- Azure Backup is the product for production. Your VMs are sure to be well backed up, easy to use, all in one place, we offer ease of use and different levels of replication, either in the same datacenter, in the same region, or in multiple regions.
This leads to different price levels and service levels. The pricing is dependent on the number of instances backed up and the storage used.
If you want to think bigger and stronger in terms of security. Azure Site Recovery is another possibility to make backups on a larger scale, for example an entire application.
For Azure you have many options in front of you, certainly the provider that offers the most. It's a bit complicated to find your way around and to know what you need, the analysis must be fine and can change over time depending on the number of machines, a budget line is to be foreseen because there is an additional cost to bear.
discs at GCP
The product at Google to create VMs is "Compute Engine", it can be treated as equivalent with the 2 previous ones.
It's the same concept, a compute server and persistent drives, same thing you have different options in front of you to ensure redundancy and security. Only SSDs are 100% local and intended to be local in their design.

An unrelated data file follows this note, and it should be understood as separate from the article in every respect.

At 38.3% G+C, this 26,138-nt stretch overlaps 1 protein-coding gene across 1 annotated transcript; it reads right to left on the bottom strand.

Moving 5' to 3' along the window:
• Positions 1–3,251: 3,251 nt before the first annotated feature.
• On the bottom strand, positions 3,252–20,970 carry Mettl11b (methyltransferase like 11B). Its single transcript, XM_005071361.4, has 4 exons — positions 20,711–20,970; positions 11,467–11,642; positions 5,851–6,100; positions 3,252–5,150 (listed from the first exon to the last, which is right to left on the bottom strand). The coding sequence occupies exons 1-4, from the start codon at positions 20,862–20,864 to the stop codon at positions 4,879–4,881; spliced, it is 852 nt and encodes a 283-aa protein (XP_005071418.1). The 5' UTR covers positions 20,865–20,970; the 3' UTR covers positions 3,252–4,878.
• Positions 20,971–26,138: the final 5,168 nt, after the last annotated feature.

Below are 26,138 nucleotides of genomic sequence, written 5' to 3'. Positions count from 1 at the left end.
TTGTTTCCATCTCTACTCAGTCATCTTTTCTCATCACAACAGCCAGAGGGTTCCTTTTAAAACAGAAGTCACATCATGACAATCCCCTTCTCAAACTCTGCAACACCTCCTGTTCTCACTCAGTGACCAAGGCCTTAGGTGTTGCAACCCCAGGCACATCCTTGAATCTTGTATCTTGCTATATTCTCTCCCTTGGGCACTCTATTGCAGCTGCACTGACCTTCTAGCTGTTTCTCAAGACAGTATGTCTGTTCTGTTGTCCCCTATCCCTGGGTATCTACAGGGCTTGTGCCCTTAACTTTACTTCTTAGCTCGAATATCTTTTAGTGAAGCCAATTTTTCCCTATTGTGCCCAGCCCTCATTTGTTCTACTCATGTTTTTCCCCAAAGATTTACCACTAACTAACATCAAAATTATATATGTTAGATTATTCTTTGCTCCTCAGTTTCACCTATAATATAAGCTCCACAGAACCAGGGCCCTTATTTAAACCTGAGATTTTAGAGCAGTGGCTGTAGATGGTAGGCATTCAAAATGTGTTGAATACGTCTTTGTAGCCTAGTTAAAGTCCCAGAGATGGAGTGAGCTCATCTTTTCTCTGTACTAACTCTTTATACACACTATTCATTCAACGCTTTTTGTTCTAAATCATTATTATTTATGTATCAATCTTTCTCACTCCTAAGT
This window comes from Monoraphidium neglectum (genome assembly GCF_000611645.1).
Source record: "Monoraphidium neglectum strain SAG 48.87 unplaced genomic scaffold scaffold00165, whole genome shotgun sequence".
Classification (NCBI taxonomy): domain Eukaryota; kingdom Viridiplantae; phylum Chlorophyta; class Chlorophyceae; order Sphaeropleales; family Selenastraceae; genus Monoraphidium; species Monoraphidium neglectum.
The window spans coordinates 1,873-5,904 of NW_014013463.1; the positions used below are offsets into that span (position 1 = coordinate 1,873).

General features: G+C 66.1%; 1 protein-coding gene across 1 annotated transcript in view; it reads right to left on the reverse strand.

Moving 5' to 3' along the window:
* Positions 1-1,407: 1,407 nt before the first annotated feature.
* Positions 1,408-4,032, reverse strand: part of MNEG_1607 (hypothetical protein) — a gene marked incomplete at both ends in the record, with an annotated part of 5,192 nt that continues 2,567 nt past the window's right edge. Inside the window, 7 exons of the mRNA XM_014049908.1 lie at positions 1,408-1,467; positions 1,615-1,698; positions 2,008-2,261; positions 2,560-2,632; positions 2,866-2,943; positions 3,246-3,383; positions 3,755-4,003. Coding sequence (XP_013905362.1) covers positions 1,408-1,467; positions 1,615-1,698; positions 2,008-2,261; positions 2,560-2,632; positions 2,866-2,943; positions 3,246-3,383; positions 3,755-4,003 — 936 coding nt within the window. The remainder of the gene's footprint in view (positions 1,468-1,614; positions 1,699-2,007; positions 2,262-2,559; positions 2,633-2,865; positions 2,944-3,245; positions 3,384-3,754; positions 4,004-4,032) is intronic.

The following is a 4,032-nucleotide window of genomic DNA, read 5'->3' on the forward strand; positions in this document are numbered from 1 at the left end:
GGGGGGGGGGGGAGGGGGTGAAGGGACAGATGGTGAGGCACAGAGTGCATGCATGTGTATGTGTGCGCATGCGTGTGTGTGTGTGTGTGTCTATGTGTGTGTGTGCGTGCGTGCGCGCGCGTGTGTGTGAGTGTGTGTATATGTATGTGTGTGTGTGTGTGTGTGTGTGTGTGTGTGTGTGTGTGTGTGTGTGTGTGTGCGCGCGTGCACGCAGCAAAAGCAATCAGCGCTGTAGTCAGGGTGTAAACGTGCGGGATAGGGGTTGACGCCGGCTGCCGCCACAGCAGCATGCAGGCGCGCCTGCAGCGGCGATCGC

You have zonal and regional persistent drives, where a region is split into multiple zones. A multi-region split is more efficient and costly than zonal.
You can also use Cloud Storage to store your data, the very reliable and useful product if you need to store cold data. It will be cheaper than disks but the performance and latency level will be lower.
Cloud SQL has the same replication option as Google instances.
The OVHCloud case
On the public cloud for example, you can activate backups: either a backup of the instance in image format, which allows you to restart your VM identically, this corresponds to the images with other providers,
Or a backup of the volumes, which contains only the stored data.
The 2 possibilities are replicated 3 times, at 0,01 € HT/month/Go
These are options to enable for each VM you deploy in the cloud and you can rest easy about your data.
On the dedicated private cloud offer, backup is even included in the price for the first 500gb, you still have to configure the option for it to work.
This topic has been taken care of for all providers, there are many solutions (maybe too many) at different level of costs and level of service quality.
Some can be set up quickly, others are full-fledged products capable of ensuring the backup of an entire infrastructure and associated data.
As a customer, you will need to think carefully about the trade-offs for your different environments between cost, data availability or level of redundancy to make your choice.
It means asking the question of the level of criticality of my service, how long do I want it to be up and running again? What is the amount of data to be stored and the associated traffic? This has an impact on the price; how many replicas and in what region/zone do I require for my backups?
The key is to be aware that the risk of data loss or inaccessibility can occur and must be taken into account.
Choosing to do nothing is already a decision.